An IBM 704 mainframe with IBM 727 tape drives on the left. (image courtesy of LLNL)
Half-inch tape reel with write protect rings
The IBM 727 Magnetic Tape Unit was announced for the IBM 701 and IBM 702 on September 25, 1953. It became IBM's standard tape drive for their early vacuum tube era computer systems. Later vacuum tube machines and first-generation transistor computers used the IBM 729-series tape drive. The 727 was withdrawn on May 12, 1971.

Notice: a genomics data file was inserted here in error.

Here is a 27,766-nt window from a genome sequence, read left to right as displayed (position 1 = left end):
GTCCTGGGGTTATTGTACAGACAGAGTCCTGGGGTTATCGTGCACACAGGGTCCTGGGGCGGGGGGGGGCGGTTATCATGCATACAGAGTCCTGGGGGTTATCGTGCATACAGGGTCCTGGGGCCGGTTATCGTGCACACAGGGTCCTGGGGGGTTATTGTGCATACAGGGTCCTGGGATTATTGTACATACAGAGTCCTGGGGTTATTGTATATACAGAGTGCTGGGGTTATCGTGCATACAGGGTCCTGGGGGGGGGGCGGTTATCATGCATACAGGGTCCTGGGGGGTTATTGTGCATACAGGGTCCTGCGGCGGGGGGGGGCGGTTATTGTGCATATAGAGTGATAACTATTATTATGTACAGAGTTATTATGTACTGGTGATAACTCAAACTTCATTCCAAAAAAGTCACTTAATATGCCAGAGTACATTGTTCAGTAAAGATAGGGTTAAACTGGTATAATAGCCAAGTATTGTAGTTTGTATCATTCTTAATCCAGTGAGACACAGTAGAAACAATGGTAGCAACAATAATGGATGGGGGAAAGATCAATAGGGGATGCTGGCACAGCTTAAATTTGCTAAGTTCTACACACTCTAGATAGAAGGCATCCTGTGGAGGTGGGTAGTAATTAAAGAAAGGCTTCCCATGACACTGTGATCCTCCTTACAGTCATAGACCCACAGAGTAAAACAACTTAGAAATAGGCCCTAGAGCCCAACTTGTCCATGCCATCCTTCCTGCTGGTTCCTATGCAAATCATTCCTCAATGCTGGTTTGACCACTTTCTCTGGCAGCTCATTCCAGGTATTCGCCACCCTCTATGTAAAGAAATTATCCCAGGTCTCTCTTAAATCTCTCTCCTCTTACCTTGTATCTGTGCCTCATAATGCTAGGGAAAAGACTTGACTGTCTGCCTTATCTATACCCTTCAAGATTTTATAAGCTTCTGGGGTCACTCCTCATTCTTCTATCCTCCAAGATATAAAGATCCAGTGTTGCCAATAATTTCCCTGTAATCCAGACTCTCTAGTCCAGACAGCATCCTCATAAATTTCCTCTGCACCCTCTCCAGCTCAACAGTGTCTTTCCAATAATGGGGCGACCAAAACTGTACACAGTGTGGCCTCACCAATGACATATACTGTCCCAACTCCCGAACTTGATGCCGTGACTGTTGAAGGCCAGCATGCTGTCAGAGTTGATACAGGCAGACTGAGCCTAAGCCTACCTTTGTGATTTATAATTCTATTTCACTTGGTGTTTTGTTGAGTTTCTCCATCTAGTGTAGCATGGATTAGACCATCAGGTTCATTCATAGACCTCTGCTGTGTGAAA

The tape had seven parallel tracks, six for data and one to maintain parity. Tapes with character data (BCD) were recorded in even parity. Binary tapes used odd parity. Aluminum strips were glued several feet from the ends of the tape to serve as logical beginning and end of tape markers. Write protection was provided by a removable plastic ring in the back of the tape reel.